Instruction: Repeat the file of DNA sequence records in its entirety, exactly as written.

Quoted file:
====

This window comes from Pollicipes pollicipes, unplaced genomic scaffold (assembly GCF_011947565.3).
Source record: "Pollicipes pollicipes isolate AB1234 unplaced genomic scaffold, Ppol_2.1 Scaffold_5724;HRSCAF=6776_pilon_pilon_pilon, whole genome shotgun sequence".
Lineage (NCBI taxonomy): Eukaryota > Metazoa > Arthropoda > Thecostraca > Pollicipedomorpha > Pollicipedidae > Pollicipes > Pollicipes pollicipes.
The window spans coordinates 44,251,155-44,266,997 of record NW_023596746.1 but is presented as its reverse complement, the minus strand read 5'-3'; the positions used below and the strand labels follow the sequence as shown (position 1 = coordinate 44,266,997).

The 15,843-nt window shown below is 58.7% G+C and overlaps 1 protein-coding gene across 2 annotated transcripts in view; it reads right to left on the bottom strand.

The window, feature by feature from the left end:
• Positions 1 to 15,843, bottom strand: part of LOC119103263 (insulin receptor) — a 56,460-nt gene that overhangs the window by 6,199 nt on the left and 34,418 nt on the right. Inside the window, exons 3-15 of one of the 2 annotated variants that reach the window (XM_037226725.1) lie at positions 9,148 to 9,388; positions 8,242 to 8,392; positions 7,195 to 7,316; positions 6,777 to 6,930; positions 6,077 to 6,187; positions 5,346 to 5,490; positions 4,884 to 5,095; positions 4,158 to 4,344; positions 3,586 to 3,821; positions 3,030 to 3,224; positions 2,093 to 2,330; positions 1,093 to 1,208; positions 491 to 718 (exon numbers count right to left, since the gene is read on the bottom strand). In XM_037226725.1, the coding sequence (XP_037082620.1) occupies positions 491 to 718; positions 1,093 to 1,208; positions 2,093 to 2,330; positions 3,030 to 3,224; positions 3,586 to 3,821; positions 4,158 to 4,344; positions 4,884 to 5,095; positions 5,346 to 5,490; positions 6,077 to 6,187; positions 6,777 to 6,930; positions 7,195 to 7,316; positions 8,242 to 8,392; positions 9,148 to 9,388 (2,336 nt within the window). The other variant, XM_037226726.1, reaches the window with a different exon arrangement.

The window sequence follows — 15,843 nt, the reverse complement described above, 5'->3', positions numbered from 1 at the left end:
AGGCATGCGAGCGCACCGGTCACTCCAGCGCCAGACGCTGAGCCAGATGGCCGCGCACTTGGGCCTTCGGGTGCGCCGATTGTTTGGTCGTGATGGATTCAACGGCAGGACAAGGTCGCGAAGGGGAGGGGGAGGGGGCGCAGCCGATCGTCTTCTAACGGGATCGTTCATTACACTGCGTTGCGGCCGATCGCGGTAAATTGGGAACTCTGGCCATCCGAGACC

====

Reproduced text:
This window comes from Pollicipes pollicipes, unplaced genomic scaffold (assembly GCF_011947565.3).
Source record: "Pollicipes pollicipes isolate AB1234 unplaced genomic scaffold, Ppol_2.1 Scaffold_5724;HRSCAF=6776_pilon_pilon_pilon, whole genome shotgun sequence".
Lineage (NCBI taxonomy): Eukaryota > Metazoa > Arthropoda > Thecostraca > Pollicipedomorpha > Pollicipedidae > Pollicipes > Pollicipes pollicipes.
The window spans coordinates 44,251,155-44,266,997 of record NW_023596746.1 but is presented as its reverse complement, the minus strand read 5'-3'; the positions used below and the strand labels follow the sequence as shown (position 1 = coordinate 44,266,997).

The 15,843-nt window shown below is 58.7% G+C and overlaps 1 protein-coding gene across 2 annotated transcripts in view; it reads right to left on the bottom strand.

The window, feature by feature from the left end:
• Positions 1 to 15,843, bottom strand: part of LOC119103263 (insulin receptor) — a 56,460-nt gene that overhangs the window by 6,199 nt on the left and 34,418 nt on the right. Inside the window, exons 3-15 of one of the 2 annotated variants that reach the window (XM_037226725.1) lie at positions 9,148 to 9,388; positions 8,242 to 8,392; positions 7,195 to 7,316; positions 6,777 to 6,930; positions 6,077 to 6,187; positions 5,346 to 5,490; positions 4,884 to 5,095; positions 4,158 to 4,344; positions 3,586 to 3,821; positions 3,030 to 3,224; positions 2,093 to 2,330; positions 1,093 to 1,208; positions 491 to 718 (exon numbers count right to left, since the gene is read on the bottom strand). In XM_037226725.1, the coding sequence (XP_037082620.1) occupies positions 491 to 718; positions 1,093 to 1,208; positions 2,093 to 2,330; positions 3,030 to 3,224; positions 3,586 to 3,821; positions 4,158 to 4,344; positions 4,884 to 5,095; positions 5,346 to 5,490; positions 6,077 to 6,187; positions 6,777 to 6,930; positions 7,195 to 7,316; positions 8,242 to 8,392; positions 9,148 to 9,388 (2,336 nt within the window). The other variant, XM_037226726.1, reaches the window with a different exon arrangement.

The window sequence follows — 15,843 nt, the reverse complement described above, 5'->3', positions numbered from 1 at the left end:
AGGCATGCGAGCGCACCGGTCACTCCAGCGCCAGACGCTGAGCCAGATGGCCGCGCACTTGGGCCTTCGGGTGCGCCGATTGTTTGGTCGTGATGGATTCAACGGCAGGACAAGGTCGCGAAGGGGAGGGGGAGGGGGCGCAGCCGATCGTCTTCTAACGGGATCGTTCATTACACTGCGTTGCGGCCGATCGCGGTAAATTGGGAACTCTGGCCATCCGAGACC